Rabies

Rabies is a deadly viral disease that infects the brain and spinal cord of mammals. The virus is spread from exposure to saliva or nervous tissue from an infected animal, usually through a bite. Scratches or saliva contact with a mucous membrane are also considered as exposure risks. Rabies is preventable if proper treatment is given before symptoms occur, but is fatal once symptoms are present.

The primary public health concern is to prevent people from developing rabies after a possible exposure. Any bite or scratch from an animal should be checked by a physician and reported to the county health department. Dogs, cats, and ferrets that bite or scratch a person will be required to undergo quarantine for a period of 10 days. The observation for clinical signs of rabies developing in the animal during the quarantine provides complete assurance for the person bitten or scratched that the animal did not infect the person from the bite. Unlike pets, wildlife species that bite or scratch cannot be quarantined because they may shed the virus longer than 10 days. Rabies tests can be performed in the laboratory on deceased animals that do not qualify for quarantine.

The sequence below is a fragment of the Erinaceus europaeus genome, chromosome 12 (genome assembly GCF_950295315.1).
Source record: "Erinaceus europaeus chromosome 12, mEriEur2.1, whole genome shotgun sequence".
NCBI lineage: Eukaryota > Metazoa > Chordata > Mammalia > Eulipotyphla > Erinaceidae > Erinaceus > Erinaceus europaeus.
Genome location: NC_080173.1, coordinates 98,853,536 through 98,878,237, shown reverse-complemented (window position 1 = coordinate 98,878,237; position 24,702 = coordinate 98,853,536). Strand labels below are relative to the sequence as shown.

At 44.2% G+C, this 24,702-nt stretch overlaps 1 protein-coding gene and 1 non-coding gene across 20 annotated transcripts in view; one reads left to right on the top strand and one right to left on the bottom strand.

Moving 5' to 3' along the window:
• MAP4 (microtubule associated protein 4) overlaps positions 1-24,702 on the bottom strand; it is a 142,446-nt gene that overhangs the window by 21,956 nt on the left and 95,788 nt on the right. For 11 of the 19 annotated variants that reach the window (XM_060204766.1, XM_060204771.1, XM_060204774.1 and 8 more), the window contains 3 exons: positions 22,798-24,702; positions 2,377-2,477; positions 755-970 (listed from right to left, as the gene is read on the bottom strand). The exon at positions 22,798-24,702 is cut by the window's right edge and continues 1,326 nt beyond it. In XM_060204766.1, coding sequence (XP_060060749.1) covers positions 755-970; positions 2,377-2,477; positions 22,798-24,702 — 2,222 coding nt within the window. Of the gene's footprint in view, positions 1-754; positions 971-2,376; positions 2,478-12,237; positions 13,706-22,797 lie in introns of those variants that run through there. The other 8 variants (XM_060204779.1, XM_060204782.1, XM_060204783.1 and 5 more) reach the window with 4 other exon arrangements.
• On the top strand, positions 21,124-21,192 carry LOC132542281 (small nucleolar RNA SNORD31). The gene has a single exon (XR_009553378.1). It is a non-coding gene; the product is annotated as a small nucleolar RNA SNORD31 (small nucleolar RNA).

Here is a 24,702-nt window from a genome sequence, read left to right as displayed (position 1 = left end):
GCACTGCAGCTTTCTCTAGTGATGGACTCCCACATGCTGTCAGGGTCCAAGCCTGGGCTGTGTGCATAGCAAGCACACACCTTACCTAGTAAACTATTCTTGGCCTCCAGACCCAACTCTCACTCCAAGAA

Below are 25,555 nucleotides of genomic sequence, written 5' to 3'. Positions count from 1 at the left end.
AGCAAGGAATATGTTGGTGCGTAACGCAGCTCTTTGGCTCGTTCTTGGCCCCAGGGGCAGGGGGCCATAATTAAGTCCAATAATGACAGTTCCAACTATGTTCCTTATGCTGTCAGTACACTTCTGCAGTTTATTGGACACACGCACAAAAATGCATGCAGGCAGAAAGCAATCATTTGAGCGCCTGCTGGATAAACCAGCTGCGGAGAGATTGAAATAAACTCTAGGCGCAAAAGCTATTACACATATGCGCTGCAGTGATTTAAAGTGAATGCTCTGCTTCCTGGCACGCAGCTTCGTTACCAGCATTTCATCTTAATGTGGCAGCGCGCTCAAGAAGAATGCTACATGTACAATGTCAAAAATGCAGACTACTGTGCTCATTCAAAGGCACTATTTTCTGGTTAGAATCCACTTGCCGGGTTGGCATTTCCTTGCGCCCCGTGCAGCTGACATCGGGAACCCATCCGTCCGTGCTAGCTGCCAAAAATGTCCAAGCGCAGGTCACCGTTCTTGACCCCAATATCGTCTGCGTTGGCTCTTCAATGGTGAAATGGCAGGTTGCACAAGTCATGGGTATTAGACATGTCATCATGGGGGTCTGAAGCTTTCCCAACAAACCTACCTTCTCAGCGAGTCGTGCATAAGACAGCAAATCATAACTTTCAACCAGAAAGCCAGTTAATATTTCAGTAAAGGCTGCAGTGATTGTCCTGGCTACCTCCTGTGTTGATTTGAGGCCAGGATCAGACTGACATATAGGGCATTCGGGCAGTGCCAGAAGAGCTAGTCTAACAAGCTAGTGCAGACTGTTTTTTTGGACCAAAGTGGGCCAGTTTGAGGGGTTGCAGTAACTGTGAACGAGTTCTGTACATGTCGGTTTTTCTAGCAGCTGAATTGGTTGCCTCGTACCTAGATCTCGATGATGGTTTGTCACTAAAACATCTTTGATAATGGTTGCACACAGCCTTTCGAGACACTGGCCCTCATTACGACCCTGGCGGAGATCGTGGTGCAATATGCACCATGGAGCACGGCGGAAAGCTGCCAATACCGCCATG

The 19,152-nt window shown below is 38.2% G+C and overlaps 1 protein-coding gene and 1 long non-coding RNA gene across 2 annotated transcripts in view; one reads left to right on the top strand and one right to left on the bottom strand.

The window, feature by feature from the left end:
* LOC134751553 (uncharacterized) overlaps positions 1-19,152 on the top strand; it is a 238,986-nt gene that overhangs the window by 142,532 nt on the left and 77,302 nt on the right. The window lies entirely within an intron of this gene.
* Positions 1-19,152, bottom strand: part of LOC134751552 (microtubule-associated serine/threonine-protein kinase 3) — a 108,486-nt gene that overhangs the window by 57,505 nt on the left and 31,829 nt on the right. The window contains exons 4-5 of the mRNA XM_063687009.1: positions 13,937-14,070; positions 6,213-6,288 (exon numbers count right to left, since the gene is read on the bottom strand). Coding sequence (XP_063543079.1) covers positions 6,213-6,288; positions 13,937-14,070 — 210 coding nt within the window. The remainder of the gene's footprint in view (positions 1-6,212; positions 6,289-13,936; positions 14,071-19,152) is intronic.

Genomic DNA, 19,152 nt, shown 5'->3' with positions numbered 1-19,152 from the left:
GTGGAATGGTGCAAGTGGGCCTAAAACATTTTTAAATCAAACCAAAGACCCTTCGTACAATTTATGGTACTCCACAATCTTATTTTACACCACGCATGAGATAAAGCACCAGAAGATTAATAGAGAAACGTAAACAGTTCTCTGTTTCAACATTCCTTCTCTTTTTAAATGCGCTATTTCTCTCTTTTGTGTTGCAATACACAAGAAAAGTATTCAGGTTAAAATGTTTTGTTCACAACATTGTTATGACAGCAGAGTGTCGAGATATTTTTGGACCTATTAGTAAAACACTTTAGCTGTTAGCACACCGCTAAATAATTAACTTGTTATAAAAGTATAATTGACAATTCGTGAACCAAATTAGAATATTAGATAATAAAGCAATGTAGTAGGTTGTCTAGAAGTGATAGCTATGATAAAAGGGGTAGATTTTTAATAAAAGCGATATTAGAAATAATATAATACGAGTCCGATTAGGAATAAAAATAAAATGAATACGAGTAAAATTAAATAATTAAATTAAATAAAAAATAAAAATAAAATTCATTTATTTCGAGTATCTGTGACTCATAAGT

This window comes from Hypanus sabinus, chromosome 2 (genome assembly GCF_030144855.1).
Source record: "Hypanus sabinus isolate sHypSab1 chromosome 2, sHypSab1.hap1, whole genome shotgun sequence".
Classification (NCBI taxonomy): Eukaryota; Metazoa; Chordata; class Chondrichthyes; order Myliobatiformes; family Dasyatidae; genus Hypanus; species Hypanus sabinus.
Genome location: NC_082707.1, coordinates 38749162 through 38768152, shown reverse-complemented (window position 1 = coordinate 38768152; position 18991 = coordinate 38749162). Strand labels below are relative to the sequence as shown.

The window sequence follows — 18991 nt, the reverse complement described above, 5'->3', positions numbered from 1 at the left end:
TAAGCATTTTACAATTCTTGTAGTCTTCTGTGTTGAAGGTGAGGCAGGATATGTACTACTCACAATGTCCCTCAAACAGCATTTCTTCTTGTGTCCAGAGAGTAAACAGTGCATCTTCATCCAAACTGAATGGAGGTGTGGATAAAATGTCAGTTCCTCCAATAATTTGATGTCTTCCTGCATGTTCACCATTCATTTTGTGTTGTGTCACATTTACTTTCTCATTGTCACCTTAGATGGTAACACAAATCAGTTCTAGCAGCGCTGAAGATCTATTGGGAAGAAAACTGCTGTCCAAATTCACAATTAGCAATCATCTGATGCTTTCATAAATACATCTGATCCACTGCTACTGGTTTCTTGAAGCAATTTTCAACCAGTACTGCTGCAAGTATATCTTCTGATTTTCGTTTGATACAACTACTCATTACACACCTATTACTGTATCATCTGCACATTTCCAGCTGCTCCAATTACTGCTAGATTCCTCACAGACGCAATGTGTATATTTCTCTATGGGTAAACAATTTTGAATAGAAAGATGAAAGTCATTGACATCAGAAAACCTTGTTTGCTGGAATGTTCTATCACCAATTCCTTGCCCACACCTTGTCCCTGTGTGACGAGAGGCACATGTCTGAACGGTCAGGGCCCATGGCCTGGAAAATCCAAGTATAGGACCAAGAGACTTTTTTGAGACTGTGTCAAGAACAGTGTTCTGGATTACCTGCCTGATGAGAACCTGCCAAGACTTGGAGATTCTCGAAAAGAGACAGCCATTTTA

Rabies in Alabama

In Alabama, there are two different strains of rabies virus: the raccoon variant and the bat variant. The raccoon strain can infect other wildlife, such as foxes, coyotes, and skunks; but more importantly, it can infect people's pets. Vaccination of dogs, cats, and ferrets is required by law. Vaccinations for other species, such as horses and livestock are also available and recommended. Vaccinating animals help ensure protection should they unknowingly be exposed to a rabid animal. Other simple prevention methods are to keep pets properly confined or on leashes, avoid leaving trash or leftover pet food uncovered which may attract wildlife, and avoid handling bats.

The bat variant can also infect pets or people. Bats present a unique risk of rabies because their bites may be unknown or leave insignificant marks. If you should have bats in your house or bedroom, please contact your physician or local health department for consultation.

Quick Steps for Prevention:

1. Avoid being bitten or scratched. Get medical attention immediately and report to local health department.
2. Don't approach stray or injured animals or wildlife.
3. Don't handle bats.
4. Keep your pets and livestock vaccinated.

Frequently Asked Questions About Rabies

Physician and Provider Resources

Rabies Specimen Testing

Rabies Resources

Rabies Bite Manual

View the entire Rabies Bite Manual (8 MB) or by chapter below

Alabama Rabies Law


Page last updated: August 11, 2017